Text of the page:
For Pakistan too I would recommend a national security outfit in the PM’s Secretariat and headed by a Nation Security Advisor (NSA) with the primary aim of providing advice to the prime minister and his cabinet on national security issues. The NSA should have the rank of a federal minister. Besides the NSA, the ministers of defence, foreign affairs, finance, and interior should be permanent members of the NSC. I am not comfortable with the decision of the present government to include the chairman of the JCSC and all service chiefs as permanent members of the CCNS. This, I believe, makes this committee military-heavy and may retard the development of the political leadership and our nascent democracy. I, therefore, propose a radical departure.
In Pakistan today the office of the chairman JCSC has limited powers while the service chiefs organise, train and run the operations of their respective services at will. In reality the army chief is more than the first amongst equals. This is so for two important reasons. First, Pakistan’s defence is based on a land strategy while the air force and the navy are essentially supporting services to the land strategy and second, because of the first reason the army is many times larger and has a sizable presence in all corners of the country.
The army is the lead organisation in fighting terrorism as was abundantly clear during the recent APC. The army is also the lead agency in battling various national calamities like floods and earthquakes. Because of the dominant position of the army it may, therefore, be prudent to have the army chief as a permanent member of the NSC for the next two tenures and then review the situation after a specified time frame.
A way around the issue of not making the senior-most military officer (chairman JCSC) a member of the NSC could be to make the army chief the chairman of the JCSC. I am not suggesting this as a permanent arrangement but only for a limited timeframe of five to ten years, while the political leadership mull over any changes in the responsibility and structure of the higher defence organisation. Faced with many serious problems and a nascent democratic setup it may not be possible for the political leadership to reorganize the higher defence organisation at this point in time.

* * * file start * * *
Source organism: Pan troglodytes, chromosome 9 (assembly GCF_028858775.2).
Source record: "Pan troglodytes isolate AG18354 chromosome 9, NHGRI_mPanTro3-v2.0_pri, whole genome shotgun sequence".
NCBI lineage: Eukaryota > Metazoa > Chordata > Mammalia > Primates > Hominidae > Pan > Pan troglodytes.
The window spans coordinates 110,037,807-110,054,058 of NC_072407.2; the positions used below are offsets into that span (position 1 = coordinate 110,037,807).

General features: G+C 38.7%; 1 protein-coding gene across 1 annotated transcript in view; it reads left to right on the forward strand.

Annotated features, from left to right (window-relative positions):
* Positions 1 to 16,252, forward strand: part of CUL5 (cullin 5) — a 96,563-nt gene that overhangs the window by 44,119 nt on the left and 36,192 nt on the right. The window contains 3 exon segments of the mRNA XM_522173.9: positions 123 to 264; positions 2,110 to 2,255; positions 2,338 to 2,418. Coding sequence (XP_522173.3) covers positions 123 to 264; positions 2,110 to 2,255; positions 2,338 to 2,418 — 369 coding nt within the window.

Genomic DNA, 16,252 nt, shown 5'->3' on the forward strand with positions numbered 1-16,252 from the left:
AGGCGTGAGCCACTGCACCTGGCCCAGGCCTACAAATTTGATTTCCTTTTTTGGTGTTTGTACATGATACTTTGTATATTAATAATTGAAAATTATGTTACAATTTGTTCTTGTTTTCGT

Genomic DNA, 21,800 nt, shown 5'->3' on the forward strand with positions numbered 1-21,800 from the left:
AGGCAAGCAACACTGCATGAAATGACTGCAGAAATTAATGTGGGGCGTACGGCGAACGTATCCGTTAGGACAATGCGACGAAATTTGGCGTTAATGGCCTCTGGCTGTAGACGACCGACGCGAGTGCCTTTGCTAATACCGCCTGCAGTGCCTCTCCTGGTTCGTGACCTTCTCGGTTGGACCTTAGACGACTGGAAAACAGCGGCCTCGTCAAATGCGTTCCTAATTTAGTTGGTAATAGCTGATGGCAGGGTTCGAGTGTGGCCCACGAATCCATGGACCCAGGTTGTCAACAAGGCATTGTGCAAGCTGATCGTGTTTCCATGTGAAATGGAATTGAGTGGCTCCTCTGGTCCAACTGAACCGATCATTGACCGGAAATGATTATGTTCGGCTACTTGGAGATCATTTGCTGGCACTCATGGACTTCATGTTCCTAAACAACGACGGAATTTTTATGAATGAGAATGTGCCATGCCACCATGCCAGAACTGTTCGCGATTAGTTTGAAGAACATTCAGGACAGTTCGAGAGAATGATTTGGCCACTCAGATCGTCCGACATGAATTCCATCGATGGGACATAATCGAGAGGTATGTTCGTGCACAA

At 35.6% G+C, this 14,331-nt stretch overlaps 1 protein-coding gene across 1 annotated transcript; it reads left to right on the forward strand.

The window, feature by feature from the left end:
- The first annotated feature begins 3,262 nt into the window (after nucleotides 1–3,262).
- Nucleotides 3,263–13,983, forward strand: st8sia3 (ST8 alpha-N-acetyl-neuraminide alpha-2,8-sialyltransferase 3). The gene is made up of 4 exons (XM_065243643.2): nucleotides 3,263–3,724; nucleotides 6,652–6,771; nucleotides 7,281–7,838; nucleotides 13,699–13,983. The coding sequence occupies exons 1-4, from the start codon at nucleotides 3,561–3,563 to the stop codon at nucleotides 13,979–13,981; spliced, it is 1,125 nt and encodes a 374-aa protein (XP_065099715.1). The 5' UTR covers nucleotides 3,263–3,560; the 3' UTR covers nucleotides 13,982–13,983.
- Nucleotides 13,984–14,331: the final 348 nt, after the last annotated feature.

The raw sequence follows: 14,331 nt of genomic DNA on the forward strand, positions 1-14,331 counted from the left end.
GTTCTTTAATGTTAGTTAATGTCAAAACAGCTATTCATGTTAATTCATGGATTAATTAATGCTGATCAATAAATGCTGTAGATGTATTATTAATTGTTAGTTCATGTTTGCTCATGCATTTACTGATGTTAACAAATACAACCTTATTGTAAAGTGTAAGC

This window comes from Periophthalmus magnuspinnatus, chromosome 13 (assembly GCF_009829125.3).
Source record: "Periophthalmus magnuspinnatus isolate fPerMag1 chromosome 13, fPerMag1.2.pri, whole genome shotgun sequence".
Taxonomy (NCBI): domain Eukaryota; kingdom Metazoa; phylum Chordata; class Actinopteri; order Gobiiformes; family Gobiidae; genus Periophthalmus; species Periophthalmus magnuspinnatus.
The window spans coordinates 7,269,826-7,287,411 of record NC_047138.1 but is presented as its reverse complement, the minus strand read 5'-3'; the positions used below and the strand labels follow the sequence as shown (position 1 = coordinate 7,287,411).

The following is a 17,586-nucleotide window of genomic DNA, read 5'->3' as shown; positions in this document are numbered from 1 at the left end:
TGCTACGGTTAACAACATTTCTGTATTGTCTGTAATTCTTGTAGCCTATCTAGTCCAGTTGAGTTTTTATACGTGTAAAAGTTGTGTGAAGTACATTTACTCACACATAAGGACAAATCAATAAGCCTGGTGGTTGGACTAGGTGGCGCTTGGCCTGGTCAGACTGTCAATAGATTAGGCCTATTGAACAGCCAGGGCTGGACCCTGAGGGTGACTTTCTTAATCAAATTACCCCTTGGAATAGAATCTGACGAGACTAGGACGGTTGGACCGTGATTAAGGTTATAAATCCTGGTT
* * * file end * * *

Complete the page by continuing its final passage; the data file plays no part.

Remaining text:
On issues of national defence the chairman of JCSC and the three service chiefs should continue to play a prominent role as members of the DCC as well as members of the National Command Authority. However on other national security issues like foreign policy, the economy, terrorism, energy and national intelligence the political leaders should take charge.
The National Security Council (NSC), for want of a better terminology, should meet as and when required by the prime minister. However, the national security advisor, supported by his lean staff, should brief the prime minister almost on a daily basis on the current national security issues, of course after having taken the views of the relevant ministries and agencies.
The NSC, I believe, should remain an advisory body while the PM and his cabinet remain the primary executive authority as expected in a democratic parliament setup. It is the PM who has to provide the leadership and integrate all elements of the federal government and take along parliament and the provincial governments.
The buck should stop here. It is high time we in Pakistan stopped talking of the civil and military leadership as two different institutions. All institutions, civil or military, come under the prime minister and it is his job to create harmony between them, if indeed he wants to succeed. This Mr Prime Minister is yet another challenge and I pray for your success.